Decision Making/Game Management/Field Vision/Football IQ: Without question, this is the weak point in his game...Said to have an incredible football IQ at the chalk board and in the film room, but it just inexplicably doesn't seem to translate to what he does on the field...Made multiple bad decisions with the football just about every game leading to an exorbinant amount of turnovers in 2014...Seems to be able to eat up simplistic coverages, but doesn't seem to know how to make adjustments after the snap when the defense effectively disguises their coverage...He predetermines what he thinks the defense will do and where he's throwing the football prior to the snap and seems oblivious to when the defense throws him a curveball...Falls in love with his primary pre-snap read and refuses to come off it or go to his hot read under pressure..Doesn't even seem to see the defenders at times, often times he operates like its 11 on zero instead of 11 on 11, against far more complicated coverages at the next level he's likely to be a turnover machine if he doesn't improve dramatically in this aspect of the game...Doesn't seem to change his approach no matter where he is on the field, just as apt to make a critical mistake in the red zone or near his own goal line as he is in the middle of the field...Throws the football up for grabs under pressure rather than throw it away and live to fight another down, even when hes in the red zone or near his own goal line, he doesn't change his approach no matter the situation or where he is on the field, this will drive NFL coaches insane, he needs to dramatically improve his situational awareness...Simply seems to either refuse to or not know how to adjust to what the defense gives him...Too often fails to see linebackers in underneath coverage, again, he seems to almost be focused exclusively on his target instead of reading the defense, At times it seems like it's not that he reads the defense poorly, its that he fails to even attempt to read it at all... The good news is that he has a short memory when it comes to turnovers but the bad news is that he has a short memory when it comes to turnovers.  In other words, it's great that he doesn't get down on himself for making mistakes, but he also needs to learn from his mistakes which is something he never seems to do, his decision making semmed to almost get progressively worse as the season wore on...He was a 4.0 student in high school and All Academic ACC two years in a row, and is said to be almost a savant in the film room, so he has the mental capacity to improve in this area, but the fact that he's so impressive in the mental part of the game during the week leading up to the game, and yet makes so many critical mistakes when the game begins makes you concerned about his football instincts. Grade D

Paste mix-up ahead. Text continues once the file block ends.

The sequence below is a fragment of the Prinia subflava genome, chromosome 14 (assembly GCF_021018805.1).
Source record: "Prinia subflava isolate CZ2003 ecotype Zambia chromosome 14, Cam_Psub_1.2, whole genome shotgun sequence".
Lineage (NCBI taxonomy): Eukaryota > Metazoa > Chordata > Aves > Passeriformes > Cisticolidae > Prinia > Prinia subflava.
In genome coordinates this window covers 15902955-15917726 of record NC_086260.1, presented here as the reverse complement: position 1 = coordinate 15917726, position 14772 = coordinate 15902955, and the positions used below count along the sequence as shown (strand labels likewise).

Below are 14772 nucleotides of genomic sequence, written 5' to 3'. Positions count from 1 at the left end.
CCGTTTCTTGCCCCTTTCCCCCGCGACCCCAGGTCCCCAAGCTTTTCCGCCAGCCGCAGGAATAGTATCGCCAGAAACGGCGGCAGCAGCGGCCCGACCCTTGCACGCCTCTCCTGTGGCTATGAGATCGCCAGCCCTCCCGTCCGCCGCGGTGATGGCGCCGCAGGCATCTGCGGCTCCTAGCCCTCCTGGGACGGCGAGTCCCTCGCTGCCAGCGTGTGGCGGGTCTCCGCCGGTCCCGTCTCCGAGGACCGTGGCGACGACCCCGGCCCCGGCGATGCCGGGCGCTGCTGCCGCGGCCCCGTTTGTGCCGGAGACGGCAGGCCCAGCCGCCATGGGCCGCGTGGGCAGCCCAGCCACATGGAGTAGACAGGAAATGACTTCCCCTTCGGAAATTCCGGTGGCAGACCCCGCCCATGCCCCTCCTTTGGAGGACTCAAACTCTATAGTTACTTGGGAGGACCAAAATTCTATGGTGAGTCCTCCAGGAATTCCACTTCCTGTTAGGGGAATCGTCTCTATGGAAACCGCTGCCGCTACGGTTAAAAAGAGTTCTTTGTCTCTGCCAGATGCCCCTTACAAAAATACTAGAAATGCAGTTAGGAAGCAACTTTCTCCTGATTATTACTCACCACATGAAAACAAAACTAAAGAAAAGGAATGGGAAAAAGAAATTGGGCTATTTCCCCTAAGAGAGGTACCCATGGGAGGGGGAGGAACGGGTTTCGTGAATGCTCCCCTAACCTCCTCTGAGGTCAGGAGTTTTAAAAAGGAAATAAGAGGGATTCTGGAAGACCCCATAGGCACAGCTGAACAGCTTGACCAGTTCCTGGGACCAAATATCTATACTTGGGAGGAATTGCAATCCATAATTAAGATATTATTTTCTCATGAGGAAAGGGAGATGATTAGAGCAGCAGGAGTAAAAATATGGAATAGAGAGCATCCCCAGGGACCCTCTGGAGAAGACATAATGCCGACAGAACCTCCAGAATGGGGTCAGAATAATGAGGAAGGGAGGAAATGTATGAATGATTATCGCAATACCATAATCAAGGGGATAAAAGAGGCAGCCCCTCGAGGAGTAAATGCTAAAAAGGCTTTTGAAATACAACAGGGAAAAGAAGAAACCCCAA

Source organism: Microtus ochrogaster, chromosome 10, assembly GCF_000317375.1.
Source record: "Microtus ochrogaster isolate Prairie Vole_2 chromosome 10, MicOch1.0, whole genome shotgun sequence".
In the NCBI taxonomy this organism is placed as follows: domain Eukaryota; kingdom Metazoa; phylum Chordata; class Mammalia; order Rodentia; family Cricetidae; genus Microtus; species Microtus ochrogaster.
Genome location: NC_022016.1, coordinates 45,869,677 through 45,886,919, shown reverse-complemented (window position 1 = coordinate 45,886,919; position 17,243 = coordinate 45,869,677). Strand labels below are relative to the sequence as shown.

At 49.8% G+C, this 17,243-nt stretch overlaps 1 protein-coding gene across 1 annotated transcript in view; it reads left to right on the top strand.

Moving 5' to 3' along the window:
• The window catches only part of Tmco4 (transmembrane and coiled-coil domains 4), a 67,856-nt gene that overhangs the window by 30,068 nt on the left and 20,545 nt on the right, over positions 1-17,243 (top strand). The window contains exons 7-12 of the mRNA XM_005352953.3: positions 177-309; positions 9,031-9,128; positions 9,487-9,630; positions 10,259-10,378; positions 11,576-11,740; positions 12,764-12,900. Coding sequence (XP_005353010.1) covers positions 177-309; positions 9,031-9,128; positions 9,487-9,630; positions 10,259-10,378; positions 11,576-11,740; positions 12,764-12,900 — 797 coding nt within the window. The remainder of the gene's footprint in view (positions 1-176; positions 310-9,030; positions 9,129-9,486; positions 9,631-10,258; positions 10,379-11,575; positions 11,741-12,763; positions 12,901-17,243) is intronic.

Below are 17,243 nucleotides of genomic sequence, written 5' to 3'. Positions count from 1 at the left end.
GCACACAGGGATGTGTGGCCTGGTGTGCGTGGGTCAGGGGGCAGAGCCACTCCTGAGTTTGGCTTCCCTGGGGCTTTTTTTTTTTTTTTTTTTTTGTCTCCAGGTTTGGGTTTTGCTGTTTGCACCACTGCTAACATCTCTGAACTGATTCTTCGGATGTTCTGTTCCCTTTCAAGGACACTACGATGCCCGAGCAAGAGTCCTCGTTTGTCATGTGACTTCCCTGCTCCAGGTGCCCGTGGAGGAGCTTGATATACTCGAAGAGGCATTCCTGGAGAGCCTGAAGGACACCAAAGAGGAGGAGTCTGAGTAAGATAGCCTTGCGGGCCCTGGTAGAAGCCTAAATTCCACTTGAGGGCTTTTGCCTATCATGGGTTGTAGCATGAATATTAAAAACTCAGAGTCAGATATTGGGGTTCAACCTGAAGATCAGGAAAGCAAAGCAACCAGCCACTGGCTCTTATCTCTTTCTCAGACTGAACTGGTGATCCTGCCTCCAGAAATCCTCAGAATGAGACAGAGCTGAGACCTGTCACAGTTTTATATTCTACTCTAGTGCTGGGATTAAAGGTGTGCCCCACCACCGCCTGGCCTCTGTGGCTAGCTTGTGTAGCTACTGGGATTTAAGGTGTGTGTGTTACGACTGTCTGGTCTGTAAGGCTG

Mobility/Athleticism/Scrambling and Improvisational skills: A much better athlete than he's given credit for and much better than his combine numbers would lead you to believe...Has better functional football athleticism than track and testing athleticism...Has nimble, quick, clever feet to buy time within the pocket and always keeps his eyes down the field...His size and strength allow him to consistently shake off the first man...He's capable of pulling it down and running for yardage but he's very much a passer first and foremost, only pulls it down and runs as a last resort, but might be better served to do so more often instead of forcing too many bad passes leading to turnovers, especially in the red zone...Makes way too many bad decisions under pressure and on the run, throws the football up for grabs trying to make things happen rather than throwing it away when he's outside the pocket or just taking the sack and living to fight another day when he's unable to get outside the tackle box...Makes too many "Brett Favre decisions" on the run, throwing into double and triple coverage, or just inexplicably throwing it right to the defense rather than taking the sack...Needs to learn to live to fight another down...Much better runner than he's given credit for, has good acceleration and with his long legs covers a lot of ground in a hurry when he has open space in front of him...Flashed impressive instincts and agility as a ball carrier in the open field and has the size and strength to lower his shoulder and finish his runs with authority near the goal line, he doesn't shy away from contact and isn't afraid to utilize his size and strength to run through tackles and pick up yardage after contact, even near the sideline...Will likely be asked to slide or get out of bounds at the next level to preserve his health once he becomes and multi million dollar investment, something he'll have to begin getting in the habit of doing.  Grade B-